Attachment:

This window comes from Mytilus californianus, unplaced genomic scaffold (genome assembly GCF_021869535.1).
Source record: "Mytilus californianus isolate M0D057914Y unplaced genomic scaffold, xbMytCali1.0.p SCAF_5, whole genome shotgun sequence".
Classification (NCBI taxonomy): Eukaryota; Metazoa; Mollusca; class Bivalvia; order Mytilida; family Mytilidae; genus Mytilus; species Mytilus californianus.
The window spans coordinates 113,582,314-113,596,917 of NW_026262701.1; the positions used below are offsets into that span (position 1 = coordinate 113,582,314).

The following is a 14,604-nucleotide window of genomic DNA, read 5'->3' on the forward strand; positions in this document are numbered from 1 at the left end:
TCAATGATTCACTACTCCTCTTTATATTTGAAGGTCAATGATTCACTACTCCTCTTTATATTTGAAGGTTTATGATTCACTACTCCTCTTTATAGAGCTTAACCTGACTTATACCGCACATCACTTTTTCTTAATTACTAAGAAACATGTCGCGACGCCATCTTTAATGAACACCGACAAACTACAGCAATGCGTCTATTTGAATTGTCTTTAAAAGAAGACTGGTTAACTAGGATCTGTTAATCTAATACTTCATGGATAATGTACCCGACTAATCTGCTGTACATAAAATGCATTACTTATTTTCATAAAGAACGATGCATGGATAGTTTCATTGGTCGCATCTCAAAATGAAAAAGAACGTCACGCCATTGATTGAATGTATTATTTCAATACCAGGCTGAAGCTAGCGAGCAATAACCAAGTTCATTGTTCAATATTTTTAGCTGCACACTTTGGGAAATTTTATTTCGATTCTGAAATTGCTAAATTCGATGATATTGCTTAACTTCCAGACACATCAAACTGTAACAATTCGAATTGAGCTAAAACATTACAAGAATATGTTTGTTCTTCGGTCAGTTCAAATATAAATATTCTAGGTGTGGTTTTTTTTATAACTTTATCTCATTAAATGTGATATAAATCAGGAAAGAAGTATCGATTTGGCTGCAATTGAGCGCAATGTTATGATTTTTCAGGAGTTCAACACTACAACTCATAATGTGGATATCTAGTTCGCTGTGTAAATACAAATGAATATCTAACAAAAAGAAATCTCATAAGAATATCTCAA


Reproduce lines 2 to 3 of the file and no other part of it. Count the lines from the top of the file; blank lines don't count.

Source record: "Mytilus californianus isolate M0D057914Y unplaced genomic scaffold, xbMytCali1.0.p SCAF_5, whole genome shotgun sequence".
Classification (NCBI taxonomy): Eukaryota; Metazoa; Mollusca; class Bivalvia; order Mytilida; family Mytilidae; genus Mytilus; species Mytilus californianus.